Russian Prime Minister Vladimir Putin’s bid to return to his nation’s presidency, an office he held from 2000 to 2008, picked up a surprise challenger Monday when Mikhail Prokhorov publicly declared his intention to run for the office, too.
Prokhorov is known in Russia for a fortune built on mining and banking interests. Forbes estimates his worth at $18 billion and pegs him as the third-wealthiest person in the county. In the United States, however, he’s best known as owner of the NBA’s New Jersey Nets, a team he bought in 2009.
“Society is waking up,” Prokhorov told the news conference where he declared his candidacy for the March election. He was referring to a series of unexpected public challenges and protests in recent weeks to Putin’s power. Without mentioning Putin, Prokhorov said that: “Those authorities who will fail to establish a dialogue with society will have to go.”
As Mark reported earlier on The Two-Way, public protests across Russia and questions about fraud in last week’s parliamentary elections have raised questions about Putin’s true level of popularity, questions that previously seemed unthinkable.
Also a announcing a fresh political enterprise Monday was Putin’s former finance minister Alexei Kudrin, as the AP reports:
“In an interview with the business newspaper Vedomosti published Monday, Kudrin said the country needed a new liberal party and ‘I am to assist’ in creating it.”
“Kudrin was fired in September for saying that he would not serve if Medvedev became premier after Medvedev agreed to step aside, become prime minister and allow Putin to run for another term. The decision by Medvedev and Putin to effectively swap positions was seen by critics as cynical and antidemocratic, so Kudrin’s dismissal could give him a principled aura.”
The Financial Times suggests in its story on the twin announcements that Prokhorov and Kudrin may actually be part of a Kremlin move to give Russian protesters something to believe in:
“Vladislav Surkov, the Kremlin’s chief ideologist, last week said Russia’s political system needed ‘a popular liberal party, or rather a party of disgruntled urban communities.'”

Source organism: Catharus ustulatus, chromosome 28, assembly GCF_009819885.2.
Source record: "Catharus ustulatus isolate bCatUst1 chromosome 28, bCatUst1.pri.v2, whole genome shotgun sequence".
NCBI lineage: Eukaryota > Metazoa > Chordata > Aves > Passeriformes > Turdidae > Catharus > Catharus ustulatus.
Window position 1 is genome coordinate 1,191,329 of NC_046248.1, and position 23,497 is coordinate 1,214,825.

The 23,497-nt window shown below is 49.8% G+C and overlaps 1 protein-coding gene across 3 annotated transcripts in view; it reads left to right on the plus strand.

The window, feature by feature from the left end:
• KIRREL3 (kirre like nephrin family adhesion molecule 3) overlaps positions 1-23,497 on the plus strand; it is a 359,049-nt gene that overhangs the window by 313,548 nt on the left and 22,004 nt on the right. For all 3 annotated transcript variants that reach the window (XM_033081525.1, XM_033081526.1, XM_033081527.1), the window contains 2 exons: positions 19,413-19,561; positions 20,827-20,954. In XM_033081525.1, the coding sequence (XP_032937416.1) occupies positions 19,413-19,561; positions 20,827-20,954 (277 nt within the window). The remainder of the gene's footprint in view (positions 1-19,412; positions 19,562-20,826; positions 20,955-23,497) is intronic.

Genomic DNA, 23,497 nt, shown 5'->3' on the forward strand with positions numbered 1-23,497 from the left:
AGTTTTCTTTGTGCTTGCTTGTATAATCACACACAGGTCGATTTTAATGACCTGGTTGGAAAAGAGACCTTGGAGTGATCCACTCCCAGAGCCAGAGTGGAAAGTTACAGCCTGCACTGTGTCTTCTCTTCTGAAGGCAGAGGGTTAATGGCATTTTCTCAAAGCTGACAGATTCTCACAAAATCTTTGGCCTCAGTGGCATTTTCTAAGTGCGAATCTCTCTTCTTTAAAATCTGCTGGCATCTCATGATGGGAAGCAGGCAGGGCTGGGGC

“Liberal and pro-business, Mr Prokhorov and Mr Kudrin could be seen as natural leaders for that role, while at the same time appearing at odds with the Kremlin. Mr Prokhorov’s decision to run was the lead item on the main state-controlled television evening news.”
The New York Times, on the other hand, quotes Prokhorov describing a political dispute as his motivation for seeing the presidency:
“He has barely appeared in public since mid-September, when he was removed as the head of a pro-business party, Just Cause, after clashing with Kremlin political strategists.”
“‘You may remember, the Kremlin removed me and my allies from Just Cause, and we were not allowed to do what we wanted,’ he said. ‘It is not in my nature to stop halfway. So for the last two and a half months we sat and worked, very calmly and quietly, and we created all the infrastructure to collect two million signatures,’ the number needed to get on the ballot as an independent candidate.”
Back over at Forbes, Brian Solomon has a reminder for Prokhorov about what can happen, even to billionaires, to people who challenge Putin:
“Prokhorov told Forbes in 2009, ‘I never accept the risk I can’t control.’ Let’s hope he’s right, and that he fares better than the last billionaire to take on Putin.”
“Mikhail Khodorkovsky, once the richest person in Russia, has been behind bars since 2003, convicted on fraud charges and tax evasion. He was supposed to be released this year but instead was convicted a second time in December 2010 of embezzling more than 200 million tons of oil and laundering the proceeds, adding six more years onto their time in the slammer. To many, the verdicts were politically motivated, a move by Prime Minister Vladimir Putin to keep his political foe locked up. An aide to the judge stepped down after alleging that the judge had been pressured to issue a guilty plea.”